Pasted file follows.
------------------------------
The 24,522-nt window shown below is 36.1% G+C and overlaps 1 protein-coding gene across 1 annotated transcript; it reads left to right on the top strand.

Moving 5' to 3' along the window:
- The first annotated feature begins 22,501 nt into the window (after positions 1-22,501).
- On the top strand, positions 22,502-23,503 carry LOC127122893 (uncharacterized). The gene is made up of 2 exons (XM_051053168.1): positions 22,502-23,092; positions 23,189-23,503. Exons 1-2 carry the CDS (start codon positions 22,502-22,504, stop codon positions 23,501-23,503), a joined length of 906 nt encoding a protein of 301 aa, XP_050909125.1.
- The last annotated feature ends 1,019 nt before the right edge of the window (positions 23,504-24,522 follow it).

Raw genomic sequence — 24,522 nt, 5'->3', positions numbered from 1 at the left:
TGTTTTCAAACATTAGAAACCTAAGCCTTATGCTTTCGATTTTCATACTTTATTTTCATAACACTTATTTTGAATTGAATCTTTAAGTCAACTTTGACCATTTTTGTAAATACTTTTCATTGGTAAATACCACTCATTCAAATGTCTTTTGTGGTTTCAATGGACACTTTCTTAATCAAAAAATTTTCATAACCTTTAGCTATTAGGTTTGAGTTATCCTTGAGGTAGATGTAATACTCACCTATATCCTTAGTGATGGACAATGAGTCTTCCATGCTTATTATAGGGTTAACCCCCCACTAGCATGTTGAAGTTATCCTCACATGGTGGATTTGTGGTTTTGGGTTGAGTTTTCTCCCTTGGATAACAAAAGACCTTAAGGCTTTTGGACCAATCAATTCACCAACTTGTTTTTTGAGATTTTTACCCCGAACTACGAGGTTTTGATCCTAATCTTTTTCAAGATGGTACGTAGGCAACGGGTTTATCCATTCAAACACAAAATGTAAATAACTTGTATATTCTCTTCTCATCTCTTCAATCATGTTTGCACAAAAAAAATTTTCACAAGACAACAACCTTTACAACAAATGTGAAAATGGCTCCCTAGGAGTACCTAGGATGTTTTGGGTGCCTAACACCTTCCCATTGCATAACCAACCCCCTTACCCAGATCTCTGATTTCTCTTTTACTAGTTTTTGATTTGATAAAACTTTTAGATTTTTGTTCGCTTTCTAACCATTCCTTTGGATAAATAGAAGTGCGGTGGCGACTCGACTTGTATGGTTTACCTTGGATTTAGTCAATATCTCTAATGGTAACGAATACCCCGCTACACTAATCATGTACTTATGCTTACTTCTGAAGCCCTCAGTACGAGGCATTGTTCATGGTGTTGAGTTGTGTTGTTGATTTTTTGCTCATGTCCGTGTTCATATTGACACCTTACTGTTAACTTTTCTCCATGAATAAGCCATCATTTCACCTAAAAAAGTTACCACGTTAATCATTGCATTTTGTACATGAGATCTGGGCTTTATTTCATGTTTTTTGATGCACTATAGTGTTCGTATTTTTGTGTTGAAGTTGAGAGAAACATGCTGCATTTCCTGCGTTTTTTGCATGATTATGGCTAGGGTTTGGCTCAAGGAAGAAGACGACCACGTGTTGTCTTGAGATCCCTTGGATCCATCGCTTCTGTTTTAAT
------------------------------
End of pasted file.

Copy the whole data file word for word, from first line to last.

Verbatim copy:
The 24,522-nt window shown below is 36.1% G+C and overlaps 1 protein-coding gene across 1 annotated transcript; it reads left to right on the top strand.

Moving 5' to 3' along the window:
- The first annotated feature begins 22,501 nt into the window (after positions 1-22,501).
- On the top strand, positions 22,502-23,503 carry LOC127122893 (uncharacterized). The gene is made up of 2 exons (XM_051053168.1): positions 22,502-23,092; positions 23,189-23,503. Exons 1-2 carry the CDS (start codon positions 22,502-22,504, stop codon positions 23,501-23,503), a joined length of 906 nt encoding a protein of 301 aa, XP_050909125.1.
- The last annotated feature ends 1,019 nt before the right edge of the window (positions 23,504-24,522 follow it).

Raw genomic sequence — 24,522 nt, 5'->3', positions numbered from 1 at the left:
TGTTTTCAAACATTAGAAACCTAAGCCTTATGCTTTCGATTTTCATACTTTATTTTCATAACACTTATTTTGAATTGAATCTTTAAGTCAACTTTGACCATTTTTGTAAATACTTTTCATTGGTAAATACCACTCATTCAAATGTCTTTTGTGGTTTCAATGGACACTTTCTTAATCAAAAAATTTTCATAACCTTTAGCTATTAGGTTTGAGTTATCCTTGAGGTAGATGTAATACTCACCTATATCCTTAGTGATGGACAATGAGTCTTCCATGCTTATTATAGGGTTAACCCCCCACTAGCATGTTGAAGTTATCCTCACATGGTGGATTTGTGGTTTTGGGTTGAGTTTTCTCCCTTGGATAACAAAAGACCTTAAGGCTTTTGGACCAATCAATTCACCAACTTGTTTTTTGAGATTTTTACCCCGAACTACGAGGTTTTGATCCTAATCTTTTTCAAGATGGTACGTAGGCAACGGGTTTATCCATTCAAACACAAAATGTAAATAACTTGTATATTCTCTTCTCATCTCTTCAATCATGTTTGCACAAAAAAAATTTTCACAAGACAACAACCTTTACAACAAATGTGAAAATGGCTCCCTAGGAGTACCTAGGATGTTTTGGGTGCCTAACACCTTCCCATTGCATAACCAACCCCCTTACCCAGATCTCTGATTTCTCTTTTACTAGTTTTTGATTTGATAAAACTTTTAGATTTTTGTTCGCTTTCTAACCATTCCTTTGGATAAATAGAAGTGCGGTGGCGACTCGACTTGTATGGTTTACCTTGGATTTAGTCAATATCTCTAATGGTAACGAATACCCCGCTACACTAATCATGTACTTATGCTTACTTCTGAAGCCCTCAGTACGAGGCATTGTTCATGGTGTTGAGTTGTGTTGTTGATTTTTTGCTCATGTCCGTGTTCATATTGACACCTTACTGTTAACTTTTCTCCATGAATAAGCCATCATTTCACCTAAAAAAGTTACCACGTTAATCATTGCATTTTGTACATGAGATCTGGGCTTTATTTCATGTTTTTTGATGCACTATAGTGTTCGTATTTTTGTGTTGAAGTTGAGAGAAACATGCTGCATTTCCTGCGTTTTTTGCATGATTATGGCTAGGGTTTGGCTCAAGGAAGAAGACGACCACGTGTTGTCTTGAGATCCCTTGGATCCATCGCTTCTGTTTTAAT